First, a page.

The Unsung Heros of Pro AV-Independent Sales Reps

Often overlooked, these MVPs are the driving force behind the success of countless projects.
The Unsung Heros of Pro AV-Independent Sales Reps

Share this post

Choose a social network to share with.

This is a representation of how your post may appear on social media. The actual post will vary between social networks

Those of us who were around before the turn of the century remember the "good old days" with a fondness that may (or in some cases may not) be well deserved. One of the myriad things that sticks out in my mind is the industry-savvy salespeople calling on us as AV integrators. We looked to them to provide information and, in our dealerships, perform a show and tell of the latest and greatest technologies available. Most often, we would meet, conduct our business, and either go to lunch or dinner or (for the want of a better word) visit. Our meaning of "mixer" radically differed from today's, but I digress. It was a less complex period in our AV history, and our time with salespeople resulted in long-lasting relationships that were win/win. Fast forward, and as Bob Dylan proclaimed, "Times they are a changing!"

The sales roles for manufacturers were one of two types. If a company was big enough, they employed full-time (aka direct) salespeople, but for those smaller companies, they would hire independent sales reps. Manufacturers would divide the county into areas (typically 4 to 8 regions), and their salespeople or independent sales reps would go from dealer to dealer and service their accounts. Their primary role was the dissemination of information and product demonstrations, but relationship-building was just as important (maybe more). Think personal one-on-one and developing business friendships. Company salespeople would go to Infocomm and bring back literature to take to their dealers to regale them (in "leave behind" form) of the "wonders" that a manufacturer was rolling out. For those new in the industry today, you are confronted with what I call incrementalism (aka relatively small advances rather than big or disruptive), but back in the day, it was big product developments and even bigger announcements. There were always big stories to tell.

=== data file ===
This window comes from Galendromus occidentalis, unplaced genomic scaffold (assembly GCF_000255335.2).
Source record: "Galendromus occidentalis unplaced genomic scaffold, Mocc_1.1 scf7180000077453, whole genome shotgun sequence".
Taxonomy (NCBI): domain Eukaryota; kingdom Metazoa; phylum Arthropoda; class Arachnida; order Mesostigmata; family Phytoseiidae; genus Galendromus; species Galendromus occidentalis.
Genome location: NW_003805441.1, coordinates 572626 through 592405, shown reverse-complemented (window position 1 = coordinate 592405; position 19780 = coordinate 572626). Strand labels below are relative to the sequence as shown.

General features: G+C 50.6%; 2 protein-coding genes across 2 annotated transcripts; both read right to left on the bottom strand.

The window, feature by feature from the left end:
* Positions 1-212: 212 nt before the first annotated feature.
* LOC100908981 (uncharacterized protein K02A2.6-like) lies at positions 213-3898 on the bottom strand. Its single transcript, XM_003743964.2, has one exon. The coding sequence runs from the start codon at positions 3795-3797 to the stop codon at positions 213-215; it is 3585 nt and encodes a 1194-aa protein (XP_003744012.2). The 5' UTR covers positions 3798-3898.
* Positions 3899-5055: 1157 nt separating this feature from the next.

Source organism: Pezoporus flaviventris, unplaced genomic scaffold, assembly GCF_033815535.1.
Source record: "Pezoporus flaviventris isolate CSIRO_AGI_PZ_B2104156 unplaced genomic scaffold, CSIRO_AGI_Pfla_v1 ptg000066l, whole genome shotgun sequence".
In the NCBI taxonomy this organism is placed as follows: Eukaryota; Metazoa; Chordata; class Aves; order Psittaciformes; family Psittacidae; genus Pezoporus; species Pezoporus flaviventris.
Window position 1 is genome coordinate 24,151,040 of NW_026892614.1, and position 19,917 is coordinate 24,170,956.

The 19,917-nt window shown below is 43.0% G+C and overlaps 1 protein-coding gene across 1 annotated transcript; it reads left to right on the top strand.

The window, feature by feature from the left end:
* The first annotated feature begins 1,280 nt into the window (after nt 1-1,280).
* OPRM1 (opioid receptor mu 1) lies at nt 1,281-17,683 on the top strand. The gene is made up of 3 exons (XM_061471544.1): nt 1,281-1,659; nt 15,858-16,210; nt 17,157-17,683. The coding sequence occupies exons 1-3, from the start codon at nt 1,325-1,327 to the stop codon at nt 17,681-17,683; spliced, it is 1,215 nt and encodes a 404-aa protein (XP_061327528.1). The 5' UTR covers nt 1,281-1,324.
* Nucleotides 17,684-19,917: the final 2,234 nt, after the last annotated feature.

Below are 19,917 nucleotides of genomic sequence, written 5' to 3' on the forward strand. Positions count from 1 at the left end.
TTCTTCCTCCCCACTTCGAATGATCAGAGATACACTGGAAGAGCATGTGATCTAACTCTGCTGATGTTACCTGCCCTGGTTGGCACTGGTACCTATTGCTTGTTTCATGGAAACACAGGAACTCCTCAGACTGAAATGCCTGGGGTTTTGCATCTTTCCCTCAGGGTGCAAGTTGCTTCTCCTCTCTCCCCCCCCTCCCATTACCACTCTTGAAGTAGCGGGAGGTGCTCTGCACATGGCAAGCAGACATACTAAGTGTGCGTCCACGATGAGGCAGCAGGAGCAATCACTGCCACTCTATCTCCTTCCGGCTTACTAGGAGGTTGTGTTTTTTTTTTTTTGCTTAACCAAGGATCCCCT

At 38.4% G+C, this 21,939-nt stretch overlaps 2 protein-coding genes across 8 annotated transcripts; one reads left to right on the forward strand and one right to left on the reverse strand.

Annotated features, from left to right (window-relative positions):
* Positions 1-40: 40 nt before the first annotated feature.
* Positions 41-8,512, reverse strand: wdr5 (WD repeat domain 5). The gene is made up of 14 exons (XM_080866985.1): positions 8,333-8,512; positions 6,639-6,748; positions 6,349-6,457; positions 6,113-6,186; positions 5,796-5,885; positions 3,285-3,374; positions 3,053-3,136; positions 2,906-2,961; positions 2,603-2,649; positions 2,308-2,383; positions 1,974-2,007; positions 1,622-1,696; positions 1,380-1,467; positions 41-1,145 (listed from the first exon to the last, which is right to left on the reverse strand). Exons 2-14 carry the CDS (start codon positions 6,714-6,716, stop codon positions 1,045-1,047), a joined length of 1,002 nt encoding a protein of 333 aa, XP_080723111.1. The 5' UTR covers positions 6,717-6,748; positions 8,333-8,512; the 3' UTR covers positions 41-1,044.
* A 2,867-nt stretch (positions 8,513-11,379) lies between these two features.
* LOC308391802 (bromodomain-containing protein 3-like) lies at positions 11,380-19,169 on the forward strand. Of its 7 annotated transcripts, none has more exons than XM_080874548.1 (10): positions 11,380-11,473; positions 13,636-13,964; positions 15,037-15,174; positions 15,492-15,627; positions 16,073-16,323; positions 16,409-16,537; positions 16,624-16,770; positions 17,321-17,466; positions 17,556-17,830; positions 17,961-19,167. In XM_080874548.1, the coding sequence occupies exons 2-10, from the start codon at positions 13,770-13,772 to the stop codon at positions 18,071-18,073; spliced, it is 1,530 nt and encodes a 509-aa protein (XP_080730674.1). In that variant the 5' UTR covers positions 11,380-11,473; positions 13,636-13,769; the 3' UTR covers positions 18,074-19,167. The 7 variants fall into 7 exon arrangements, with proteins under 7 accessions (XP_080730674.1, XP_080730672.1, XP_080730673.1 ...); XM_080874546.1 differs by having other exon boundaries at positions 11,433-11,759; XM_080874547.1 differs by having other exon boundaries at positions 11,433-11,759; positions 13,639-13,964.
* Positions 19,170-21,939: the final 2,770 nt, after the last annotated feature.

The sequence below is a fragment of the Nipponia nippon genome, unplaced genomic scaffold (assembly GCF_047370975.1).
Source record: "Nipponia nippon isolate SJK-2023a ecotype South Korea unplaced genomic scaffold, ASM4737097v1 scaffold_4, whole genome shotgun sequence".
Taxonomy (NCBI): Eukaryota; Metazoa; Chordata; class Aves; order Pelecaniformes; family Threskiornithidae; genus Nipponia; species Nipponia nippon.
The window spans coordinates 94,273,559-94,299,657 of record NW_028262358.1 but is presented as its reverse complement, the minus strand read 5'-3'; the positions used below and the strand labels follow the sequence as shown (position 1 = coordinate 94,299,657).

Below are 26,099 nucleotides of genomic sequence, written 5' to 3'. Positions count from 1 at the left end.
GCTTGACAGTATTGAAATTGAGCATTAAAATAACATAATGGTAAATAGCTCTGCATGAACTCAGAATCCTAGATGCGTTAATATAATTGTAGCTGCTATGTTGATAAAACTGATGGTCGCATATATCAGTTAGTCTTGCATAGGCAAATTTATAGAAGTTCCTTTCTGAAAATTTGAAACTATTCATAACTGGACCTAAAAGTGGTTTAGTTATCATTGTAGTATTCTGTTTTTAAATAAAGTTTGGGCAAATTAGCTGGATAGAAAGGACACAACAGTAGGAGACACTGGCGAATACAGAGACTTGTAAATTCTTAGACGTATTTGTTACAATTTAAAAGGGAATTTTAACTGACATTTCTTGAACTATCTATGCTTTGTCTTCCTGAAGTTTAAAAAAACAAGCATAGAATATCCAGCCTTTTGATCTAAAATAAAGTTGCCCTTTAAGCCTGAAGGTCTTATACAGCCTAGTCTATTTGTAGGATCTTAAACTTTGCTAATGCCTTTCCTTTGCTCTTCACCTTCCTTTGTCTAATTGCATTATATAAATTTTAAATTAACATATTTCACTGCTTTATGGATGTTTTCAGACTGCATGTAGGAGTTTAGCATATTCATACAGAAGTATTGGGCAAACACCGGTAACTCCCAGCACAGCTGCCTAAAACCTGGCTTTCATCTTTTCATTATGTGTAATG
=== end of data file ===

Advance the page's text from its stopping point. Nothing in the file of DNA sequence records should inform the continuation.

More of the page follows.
Fast forward two decades, and we have evolved for sure, but some might claim we have actually devolved a bit. In my opinion, both positions have a degree of accuracy. We have certainly evolved with all the new technologies at our disposal. The migration from analog to digital, the internet, the convergence of AV and IT, IoT, AV over IP, and the cloud are prime examples of evolution. We have also evolved in our thinking from purely technical to experiential. Yes AVIXA. This is good as far as it goes, but there have been unintended consequences along the way. This is where the "devolved a bit" camp has a point. Please permit me to explain.
We find ourselves in the "evolution marathon" where personal contact (formerly the hallmark of the AV industry) has diminished. As technologies became commodities and the appearance of parity reared its ugly head, this affected how manufacturers sell and integrators buy. As prices and profits declined, this necessitated a reduction in the direct manufacturer to integrator sales forces that they employed. Increasingly, manufacturers rely on a smaller salesforce combined with online ordering and selling through distribution to maintain and hopefully increase volume to make up for declining prices. In short, they must sell more to keep profits where they need to be. The net effect is distancing manufacturers from those who sell their products. Some of this is a natural side effect of evolution, but that does not make it good, nor should it be acceptable. In short (for many reasons), there are now not enough salespeople calling directly on the pro AV and digital signage integration practitioners. Yes, further explanation is required, so stay tuned.